In a bid to show members of Venezuelan society the age of Chavismo was alive and well, Venezuelan President Nicolas Maduro decided to rename one of the largest oil fields in the world after his mentor and former President Hugo Chavez. The Maduro administration might not last the year, however, suggesting the former president's legacy is indeed out at sea.
Maduro, the former vice president and foreign minister during the Chavez era, said the nation's oil sector was "rescued" by the former president, whose 14-year reign over Venezuela ended when he died from cancer last year. Now, it's time to honor him by renaming the country's offshore Orinoco belt the "Hugo Chavez oil belt," he said.
The president in December devalued the currency in an effort to reverse the decline of an ailing oil sector. The Organization of Petroleum Exporting Countries in its February market report said member state Venezuela was producing around 2.3 million barrels of oil per day, about 1 percent less than the year before Chavez died and almost half of the level from 1997, the year before he took power.
Oil accounts for 95 percent of the country's export earnings and nearly half of its budget revenues. While the decline in production since 1997 can be attributed in part to field maturation, most of the problem can be blamed on mismanagement of state-owned oil company Petroleos de Venezuela, or PDVSA.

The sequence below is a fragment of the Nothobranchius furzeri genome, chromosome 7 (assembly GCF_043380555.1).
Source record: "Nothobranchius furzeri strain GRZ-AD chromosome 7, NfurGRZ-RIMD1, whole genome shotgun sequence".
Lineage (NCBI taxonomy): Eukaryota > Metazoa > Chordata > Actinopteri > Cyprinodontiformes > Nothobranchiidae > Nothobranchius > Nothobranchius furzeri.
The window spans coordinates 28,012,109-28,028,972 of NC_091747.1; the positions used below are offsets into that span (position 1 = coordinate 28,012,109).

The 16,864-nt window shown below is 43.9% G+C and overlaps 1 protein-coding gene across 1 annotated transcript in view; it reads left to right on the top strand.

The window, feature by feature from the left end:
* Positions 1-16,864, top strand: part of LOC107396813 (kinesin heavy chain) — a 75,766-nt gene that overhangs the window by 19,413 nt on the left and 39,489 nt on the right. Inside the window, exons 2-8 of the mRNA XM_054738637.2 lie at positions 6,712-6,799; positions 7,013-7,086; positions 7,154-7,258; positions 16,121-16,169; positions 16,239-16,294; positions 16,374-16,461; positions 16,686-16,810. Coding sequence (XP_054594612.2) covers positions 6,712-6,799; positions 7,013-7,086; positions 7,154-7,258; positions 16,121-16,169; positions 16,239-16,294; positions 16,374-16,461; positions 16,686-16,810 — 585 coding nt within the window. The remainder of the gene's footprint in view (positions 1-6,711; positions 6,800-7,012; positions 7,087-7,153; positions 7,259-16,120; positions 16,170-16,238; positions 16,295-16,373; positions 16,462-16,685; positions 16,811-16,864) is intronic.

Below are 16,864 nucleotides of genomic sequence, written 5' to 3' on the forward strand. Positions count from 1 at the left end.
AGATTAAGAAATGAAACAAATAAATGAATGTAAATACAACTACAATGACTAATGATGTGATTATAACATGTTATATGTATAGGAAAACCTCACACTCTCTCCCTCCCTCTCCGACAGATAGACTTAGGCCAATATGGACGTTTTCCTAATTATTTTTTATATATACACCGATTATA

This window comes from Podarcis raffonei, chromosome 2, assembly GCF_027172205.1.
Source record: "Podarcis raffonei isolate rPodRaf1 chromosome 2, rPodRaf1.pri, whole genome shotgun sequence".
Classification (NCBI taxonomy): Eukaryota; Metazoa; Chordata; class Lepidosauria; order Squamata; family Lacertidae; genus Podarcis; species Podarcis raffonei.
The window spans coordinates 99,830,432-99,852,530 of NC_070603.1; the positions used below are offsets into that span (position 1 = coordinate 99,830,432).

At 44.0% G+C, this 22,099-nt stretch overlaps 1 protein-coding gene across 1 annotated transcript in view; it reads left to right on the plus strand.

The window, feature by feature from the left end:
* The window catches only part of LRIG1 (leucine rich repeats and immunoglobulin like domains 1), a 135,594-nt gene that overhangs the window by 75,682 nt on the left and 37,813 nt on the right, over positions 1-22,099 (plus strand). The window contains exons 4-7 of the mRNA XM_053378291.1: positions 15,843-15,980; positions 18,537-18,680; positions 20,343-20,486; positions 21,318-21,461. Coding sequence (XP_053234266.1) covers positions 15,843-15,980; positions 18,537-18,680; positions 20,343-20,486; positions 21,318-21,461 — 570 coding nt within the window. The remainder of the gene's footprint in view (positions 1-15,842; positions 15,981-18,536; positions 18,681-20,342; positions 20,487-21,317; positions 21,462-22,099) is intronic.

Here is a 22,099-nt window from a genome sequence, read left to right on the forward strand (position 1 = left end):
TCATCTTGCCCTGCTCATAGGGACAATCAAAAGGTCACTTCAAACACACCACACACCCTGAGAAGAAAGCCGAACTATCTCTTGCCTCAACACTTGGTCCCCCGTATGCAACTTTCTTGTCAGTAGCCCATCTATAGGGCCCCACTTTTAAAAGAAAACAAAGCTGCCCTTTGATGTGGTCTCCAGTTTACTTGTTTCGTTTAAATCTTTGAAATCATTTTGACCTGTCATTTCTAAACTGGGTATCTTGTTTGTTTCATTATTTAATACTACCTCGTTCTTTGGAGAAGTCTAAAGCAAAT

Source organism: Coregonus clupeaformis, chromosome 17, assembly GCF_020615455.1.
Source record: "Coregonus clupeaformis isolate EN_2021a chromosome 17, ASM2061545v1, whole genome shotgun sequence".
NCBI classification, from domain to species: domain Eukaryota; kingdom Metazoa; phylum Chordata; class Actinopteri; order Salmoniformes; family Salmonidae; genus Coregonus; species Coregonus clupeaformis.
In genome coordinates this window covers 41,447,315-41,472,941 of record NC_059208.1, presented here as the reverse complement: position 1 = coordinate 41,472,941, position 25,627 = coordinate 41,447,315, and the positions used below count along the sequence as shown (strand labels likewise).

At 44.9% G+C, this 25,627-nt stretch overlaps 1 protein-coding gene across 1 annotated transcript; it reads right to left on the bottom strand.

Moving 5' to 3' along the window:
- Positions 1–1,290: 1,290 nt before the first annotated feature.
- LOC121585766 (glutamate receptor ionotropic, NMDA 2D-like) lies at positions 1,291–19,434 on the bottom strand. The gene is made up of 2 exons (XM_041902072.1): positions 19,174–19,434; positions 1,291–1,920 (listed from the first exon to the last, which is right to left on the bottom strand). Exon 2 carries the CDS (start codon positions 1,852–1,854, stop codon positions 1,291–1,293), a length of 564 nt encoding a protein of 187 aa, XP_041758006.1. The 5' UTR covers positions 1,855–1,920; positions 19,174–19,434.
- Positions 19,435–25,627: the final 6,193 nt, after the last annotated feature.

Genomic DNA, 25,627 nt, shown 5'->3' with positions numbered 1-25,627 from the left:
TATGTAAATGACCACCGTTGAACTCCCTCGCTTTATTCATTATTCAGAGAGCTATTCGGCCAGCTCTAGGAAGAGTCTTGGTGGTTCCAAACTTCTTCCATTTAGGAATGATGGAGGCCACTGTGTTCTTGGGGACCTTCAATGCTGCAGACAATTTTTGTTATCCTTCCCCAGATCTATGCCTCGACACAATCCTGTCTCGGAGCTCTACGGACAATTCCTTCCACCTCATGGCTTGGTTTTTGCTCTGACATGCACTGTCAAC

"Hugo Chavez" is estimated to hold 513 billion barrels of crude oil. The former administration pegged its oil recovery hopes on the field through joint ventures made between PDVA and its foreign minority partners. Output from those efforts was expected to reach the 1 million bpd mark by last year, though actual production makes Libya look like an investor's dream. Last week, PDVSA was called on to rethink its strategy.
For his part, Maduro, now 11 months into his first term in power, is facing growing political opposition and nation-wide protests that turned deadly in recent days. In a bid to secure his grip on power, he's charged opposition leader Leopoldo Lopez with terrorism. Amnesty International said those charges were politically motivated. Last year's 50.7 percent victory for Maduro brought cries of foul from rival Henrique Capriles. Lopez now is just one of the president's political concerns.
Before Maduro took office, we expected the economy in Venezuela would continue to suffer no matter who took power. Economic prospects for Venezuela are down with former top export destination United States in the midst of an oil boom of its own, leaving an already weakened Venezuelan economy struggling to stay afloat. Inflation stands at around 56 percent. Perhaps it's with a bit of irony then that, given Chavez's failure to administer some of the largest oil reserves in the world to his country's favor, his successor decided to don the Orinoco belt with his namesake.
By. Daniel J. Graeber of Oilprice.com